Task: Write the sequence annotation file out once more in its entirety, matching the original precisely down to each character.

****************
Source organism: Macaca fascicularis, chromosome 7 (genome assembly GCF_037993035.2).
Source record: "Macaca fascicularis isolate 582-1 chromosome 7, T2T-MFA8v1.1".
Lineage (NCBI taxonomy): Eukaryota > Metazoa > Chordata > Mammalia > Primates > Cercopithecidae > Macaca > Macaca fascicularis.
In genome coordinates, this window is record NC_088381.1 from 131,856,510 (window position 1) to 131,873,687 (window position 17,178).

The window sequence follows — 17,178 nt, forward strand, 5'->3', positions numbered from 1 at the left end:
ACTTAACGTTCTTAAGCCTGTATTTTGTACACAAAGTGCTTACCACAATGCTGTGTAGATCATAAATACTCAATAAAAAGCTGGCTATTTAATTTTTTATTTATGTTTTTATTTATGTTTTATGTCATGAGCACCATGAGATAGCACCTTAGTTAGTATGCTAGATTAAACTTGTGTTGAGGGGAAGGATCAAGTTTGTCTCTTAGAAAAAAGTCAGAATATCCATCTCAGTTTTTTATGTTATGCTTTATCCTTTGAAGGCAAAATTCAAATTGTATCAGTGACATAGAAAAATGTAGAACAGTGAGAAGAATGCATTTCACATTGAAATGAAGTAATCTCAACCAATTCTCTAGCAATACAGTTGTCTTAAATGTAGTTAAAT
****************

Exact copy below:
Source organism: Macaca fascicularis, chromosome 7 (genome assembly GCF_037993035.2).
Source record: "Macaca fascicularis isolate 582-1 chromosome 7, T2T-MFA8v1.1".
Lineage (NCBI taxonomy): Eukaryota > Metazoa > Chordata > Mammalia > Primates > Cercopithecidae > Macaca > Macaca fascicularis.
In genome coordinates, this window is record NC_088381.1 from 131,856,510 (window position 1) to 131,873,687 (window position 17,178).

The window sequence follows — 17,178 nt, forward strand, 5'->3', positions numbered from 1 at the left end:
ACTTAACGTTCTTAAGCCTGTATTTTGTACACAAAGTGCTTACCACAATGCTGTGTAGATCATAAATACTCAATAAAAAGCTGGCTATTTAATTTTTTATTTATGTTTTTATTTATGTTTTATGTCATGAGCACCATGAGATAGCACCTTAGTTAGTATGCTAGATTAAACTTGTGTTGAGGGGAAGGATCAAGTTTGTCTCTTAGAAAAAAGTCAGAATATCCATCTCAGTTTTTTATGTTATGCTTTATCCTTTGAAGGCAAAATTCAAATTGTATCAGTGACATAGAAAAATGTAGAACAGTGAGAAGAATGCATTTCACATTGAAATGAAGTAATCTCAACCAATTCTCTAGCAATACAGTTGTCTTAAATGTAGTTAAAT